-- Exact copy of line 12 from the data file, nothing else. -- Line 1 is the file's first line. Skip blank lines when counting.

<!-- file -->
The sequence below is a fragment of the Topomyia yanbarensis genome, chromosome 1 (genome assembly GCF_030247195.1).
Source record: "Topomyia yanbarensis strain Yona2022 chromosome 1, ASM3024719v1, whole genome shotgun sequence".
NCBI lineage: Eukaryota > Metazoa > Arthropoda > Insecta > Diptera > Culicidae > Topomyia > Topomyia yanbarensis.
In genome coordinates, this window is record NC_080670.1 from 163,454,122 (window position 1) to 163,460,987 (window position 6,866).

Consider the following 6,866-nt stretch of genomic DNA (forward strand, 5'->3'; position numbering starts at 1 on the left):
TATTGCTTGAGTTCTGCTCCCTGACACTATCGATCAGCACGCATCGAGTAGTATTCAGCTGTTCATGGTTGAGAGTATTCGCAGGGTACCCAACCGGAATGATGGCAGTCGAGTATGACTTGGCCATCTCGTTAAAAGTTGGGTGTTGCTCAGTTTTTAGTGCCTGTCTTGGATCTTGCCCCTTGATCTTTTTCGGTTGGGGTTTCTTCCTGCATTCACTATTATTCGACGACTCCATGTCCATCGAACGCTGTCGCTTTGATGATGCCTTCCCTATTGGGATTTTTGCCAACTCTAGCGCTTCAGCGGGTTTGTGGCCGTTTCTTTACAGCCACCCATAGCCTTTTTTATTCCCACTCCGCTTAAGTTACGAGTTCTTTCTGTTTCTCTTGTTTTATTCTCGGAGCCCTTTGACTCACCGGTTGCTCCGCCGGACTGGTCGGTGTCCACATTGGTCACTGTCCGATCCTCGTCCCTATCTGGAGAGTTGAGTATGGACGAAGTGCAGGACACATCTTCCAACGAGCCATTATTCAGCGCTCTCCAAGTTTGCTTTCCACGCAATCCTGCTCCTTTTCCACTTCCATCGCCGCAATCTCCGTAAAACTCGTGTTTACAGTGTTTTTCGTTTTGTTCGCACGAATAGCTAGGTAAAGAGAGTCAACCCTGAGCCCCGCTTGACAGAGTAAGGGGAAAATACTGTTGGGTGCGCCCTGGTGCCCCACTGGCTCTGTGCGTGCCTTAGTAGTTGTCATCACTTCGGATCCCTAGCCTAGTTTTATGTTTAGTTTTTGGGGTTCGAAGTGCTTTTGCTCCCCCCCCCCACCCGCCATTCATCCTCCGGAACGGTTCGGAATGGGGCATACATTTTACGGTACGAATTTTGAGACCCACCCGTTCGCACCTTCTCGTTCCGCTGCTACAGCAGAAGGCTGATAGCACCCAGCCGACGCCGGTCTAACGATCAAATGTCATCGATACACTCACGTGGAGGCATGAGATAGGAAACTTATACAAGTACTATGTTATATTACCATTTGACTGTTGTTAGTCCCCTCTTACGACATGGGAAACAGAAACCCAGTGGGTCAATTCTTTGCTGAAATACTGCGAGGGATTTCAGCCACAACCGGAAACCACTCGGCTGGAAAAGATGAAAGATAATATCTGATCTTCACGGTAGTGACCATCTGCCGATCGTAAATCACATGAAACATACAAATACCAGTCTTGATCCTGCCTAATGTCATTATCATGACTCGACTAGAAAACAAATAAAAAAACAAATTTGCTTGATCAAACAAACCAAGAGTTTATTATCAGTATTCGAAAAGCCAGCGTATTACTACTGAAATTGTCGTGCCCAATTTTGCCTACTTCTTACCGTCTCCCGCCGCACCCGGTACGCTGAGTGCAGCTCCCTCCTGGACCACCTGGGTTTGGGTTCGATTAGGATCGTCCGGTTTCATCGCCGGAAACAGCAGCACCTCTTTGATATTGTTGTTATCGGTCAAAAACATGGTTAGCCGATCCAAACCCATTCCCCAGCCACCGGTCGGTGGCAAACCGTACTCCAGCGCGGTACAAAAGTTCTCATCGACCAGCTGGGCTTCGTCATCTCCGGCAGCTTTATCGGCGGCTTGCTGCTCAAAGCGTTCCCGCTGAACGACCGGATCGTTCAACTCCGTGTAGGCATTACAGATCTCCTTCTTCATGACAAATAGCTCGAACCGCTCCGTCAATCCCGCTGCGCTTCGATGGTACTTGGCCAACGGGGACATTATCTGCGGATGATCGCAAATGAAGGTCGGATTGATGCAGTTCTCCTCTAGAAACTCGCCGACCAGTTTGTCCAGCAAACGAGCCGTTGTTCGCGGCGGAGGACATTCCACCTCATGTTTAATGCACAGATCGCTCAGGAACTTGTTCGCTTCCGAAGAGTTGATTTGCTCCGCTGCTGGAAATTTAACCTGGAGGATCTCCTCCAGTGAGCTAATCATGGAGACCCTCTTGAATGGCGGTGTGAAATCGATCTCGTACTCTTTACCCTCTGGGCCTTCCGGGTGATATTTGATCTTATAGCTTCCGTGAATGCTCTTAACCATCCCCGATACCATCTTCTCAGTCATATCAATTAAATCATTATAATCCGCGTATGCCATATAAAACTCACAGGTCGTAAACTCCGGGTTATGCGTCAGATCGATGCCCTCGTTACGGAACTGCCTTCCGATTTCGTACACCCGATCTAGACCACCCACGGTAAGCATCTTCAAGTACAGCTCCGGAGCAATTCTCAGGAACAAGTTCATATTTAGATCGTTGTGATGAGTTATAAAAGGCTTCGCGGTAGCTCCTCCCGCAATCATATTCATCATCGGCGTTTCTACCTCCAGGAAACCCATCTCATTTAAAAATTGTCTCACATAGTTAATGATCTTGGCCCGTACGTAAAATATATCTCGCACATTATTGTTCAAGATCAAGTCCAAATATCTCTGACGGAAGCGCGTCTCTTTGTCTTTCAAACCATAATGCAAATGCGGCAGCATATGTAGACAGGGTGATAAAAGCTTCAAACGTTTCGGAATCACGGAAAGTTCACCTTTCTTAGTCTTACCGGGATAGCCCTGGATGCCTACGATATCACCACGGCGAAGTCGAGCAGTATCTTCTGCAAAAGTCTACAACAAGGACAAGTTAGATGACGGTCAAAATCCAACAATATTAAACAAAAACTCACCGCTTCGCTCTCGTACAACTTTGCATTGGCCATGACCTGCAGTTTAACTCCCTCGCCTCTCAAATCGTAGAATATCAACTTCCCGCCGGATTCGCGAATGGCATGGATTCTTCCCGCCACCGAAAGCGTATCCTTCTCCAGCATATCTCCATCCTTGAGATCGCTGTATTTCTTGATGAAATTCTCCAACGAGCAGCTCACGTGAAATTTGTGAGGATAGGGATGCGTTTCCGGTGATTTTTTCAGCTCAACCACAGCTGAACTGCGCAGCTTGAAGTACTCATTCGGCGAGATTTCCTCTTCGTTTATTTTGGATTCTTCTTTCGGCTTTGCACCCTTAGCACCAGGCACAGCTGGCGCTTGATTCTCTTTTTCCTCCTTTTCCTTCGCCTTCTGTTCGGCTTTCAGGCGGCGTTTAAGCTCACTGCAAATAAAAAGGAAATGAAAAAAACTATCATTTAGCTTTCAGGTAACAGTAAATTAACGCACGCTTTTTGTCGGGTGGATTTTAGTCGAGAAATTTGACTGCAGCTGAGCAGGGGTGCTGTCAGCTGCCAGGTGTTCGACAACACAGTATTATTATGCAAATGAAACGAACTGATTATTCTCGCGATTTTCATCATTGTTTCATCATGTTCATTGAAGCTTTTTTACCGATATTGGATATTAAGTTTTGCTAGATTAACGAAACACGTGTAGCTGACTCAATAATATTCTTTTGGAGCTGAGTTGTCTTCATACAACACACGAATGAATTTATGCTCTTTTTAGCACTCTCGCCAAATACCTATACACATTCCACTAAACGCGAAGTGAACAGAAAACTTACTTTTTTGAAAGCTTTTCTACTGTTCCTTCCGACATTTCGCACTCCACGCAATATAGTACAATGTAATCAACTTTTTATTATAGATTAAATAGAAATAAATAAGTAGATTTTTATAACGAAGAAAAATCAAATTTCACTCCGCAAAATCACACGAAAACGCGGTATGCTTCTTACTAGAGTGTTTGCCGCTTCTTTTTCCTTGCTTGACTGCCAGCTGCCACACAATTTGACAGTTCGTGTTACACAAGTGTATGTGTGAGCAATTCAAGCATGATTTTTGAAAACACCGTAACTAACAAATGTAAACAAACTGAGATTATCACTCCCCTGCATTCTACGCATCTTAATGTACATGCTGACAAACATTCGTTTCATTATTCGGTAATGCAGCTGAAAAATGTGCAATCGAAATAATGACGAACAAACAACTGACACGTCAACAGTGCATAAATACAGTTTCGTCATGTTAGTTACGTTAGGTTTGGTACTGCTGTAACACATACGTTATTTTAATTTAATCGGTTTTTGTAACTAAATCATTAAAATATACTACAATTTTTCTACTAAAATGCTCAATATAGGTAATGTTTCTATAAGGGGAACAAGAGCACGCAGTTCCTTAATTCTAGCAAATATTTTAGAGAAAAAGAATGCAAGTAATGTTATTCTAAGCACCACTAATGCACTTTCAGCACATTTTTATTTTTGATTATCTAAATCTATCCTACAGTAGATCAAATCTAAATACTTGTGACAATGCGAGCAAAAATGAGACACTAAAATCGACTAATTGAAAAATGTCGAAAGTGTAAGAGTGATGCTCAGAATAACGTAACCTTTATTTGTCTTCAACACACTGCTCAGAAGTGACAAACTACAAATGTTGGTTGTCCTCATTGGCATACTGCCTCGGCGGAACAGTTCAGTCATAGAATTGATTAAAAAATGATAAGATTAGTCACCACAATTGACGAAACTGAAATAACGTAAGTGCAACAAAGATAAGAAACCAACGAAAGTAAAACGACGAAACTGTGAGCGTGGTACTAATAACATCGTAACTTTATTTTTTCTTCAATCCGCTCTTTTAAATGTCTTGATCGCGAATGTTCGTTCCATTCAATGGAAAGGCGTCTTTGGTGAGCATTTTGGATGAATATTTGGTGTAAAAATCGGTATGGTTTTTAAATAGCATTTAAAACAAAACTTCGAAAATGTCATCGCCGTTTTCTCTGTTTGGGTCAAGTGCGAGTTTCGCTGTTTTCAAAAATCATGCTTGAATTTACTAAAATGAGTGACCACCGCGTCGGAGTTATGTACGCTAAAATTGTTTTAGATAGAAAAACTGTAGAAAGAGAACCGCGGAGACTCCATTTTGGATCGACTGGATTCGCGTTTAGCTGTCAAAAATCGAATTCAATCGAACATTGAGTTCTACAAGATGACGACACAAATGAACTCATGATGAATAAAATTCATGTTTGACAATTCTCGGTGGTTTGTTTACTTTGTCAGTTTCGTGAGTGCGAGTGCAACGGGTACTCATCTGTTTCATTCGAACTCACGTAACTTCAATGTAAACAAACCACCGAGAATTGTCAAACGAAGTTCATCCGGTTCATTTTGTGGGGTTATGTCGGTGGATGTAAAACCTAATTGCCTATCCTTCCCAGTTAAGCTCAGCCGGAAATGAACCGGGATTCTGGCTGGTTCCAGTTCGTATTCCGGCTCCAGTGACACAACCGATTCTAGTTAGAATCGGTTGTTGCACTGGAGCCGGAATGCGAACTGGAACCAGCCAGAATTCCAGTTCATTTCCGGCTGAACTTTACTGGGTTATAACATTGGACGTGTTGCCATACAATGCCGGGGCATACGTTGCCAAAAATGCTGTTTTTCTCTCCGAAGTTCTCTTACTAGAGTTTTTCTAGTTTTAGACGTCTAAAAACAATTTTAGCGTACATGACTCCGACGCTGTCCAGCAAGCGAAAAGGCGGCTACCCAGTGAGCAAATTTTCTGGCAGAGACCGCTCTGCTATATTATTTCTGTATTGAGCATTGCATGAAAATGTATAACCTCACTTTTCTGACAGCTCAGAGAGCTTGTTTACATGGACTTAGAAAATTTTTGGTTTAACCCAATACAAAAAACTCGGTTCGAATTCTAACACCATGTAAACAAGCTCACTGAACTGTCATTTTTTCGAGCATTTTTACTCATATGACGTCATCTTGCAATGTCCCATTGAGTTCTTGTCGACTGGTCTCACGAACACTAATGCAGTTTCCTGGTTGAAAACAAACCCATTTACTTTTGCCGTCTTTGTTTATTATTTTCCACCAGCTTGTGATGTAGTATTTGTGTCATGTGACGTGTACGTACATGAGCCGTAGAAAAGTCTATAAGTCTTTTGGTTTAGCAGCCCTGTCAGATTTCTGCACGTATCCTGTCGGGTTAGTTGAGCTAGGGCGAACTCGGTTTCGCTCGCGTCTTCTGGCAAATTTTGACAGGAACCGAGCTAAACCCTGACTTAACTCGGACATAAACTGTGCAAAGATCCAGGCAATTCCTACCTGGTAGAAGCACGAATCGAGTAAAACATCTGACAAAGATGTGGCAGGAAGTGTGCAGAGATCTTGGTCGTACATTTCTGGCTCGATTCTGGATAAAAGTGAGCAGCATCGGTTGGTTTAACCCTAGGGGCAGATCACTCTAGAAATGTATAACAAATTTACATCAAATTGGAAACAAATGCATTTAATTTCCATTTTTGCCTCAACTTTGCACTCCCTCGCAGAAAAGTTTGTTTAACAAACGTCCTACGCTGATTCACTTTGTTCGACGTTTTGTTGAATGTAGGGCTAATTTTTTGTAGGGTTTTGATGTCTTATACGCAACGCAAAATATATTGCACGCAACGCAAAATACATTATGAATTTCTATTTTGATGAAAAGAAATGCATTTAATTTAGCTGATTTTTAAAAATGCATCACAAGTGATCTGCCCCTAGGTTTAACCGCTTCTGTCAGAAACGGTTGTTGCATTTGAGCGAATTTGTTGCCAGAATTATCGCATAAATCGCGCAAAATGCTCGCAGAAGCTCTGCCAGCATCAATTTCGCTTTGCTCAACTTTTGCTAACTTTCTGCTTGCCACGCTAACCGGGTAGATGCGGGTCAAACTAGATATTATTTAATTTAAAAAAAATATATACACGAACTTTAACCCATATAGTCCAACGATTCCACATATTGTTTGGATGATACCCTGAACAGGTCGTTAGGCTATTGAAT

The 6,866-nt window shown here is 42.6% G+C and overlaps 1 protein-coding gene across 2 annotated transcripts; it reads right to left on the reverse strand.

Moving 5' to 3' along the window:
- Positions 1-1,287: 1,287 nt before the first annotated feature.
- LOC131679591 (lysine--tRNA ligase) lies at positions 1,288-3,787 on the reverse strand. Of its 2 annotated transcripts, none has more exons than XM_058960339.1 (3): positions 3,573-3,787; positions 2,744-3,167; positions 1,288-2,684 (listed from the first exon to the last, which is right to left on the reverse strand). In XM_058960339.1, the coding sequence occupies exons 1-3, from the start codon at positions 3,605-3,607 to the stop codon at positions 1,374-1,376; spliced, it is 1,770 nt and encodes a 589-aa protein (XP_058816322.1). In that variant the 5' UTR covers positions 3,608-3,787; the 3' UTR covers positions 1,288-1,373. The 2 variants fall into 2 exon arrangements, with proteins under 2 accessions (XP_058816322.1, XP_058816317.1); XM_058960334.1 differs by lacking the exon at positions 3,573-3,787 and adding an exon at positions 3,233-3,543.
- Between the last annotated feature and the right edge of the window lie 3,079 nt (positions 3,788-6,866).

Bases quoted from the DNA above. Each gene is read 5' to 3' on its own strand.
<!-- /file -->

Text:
Bases quoted from the DNA above. Each gene is read 5' to 3' on its own strand.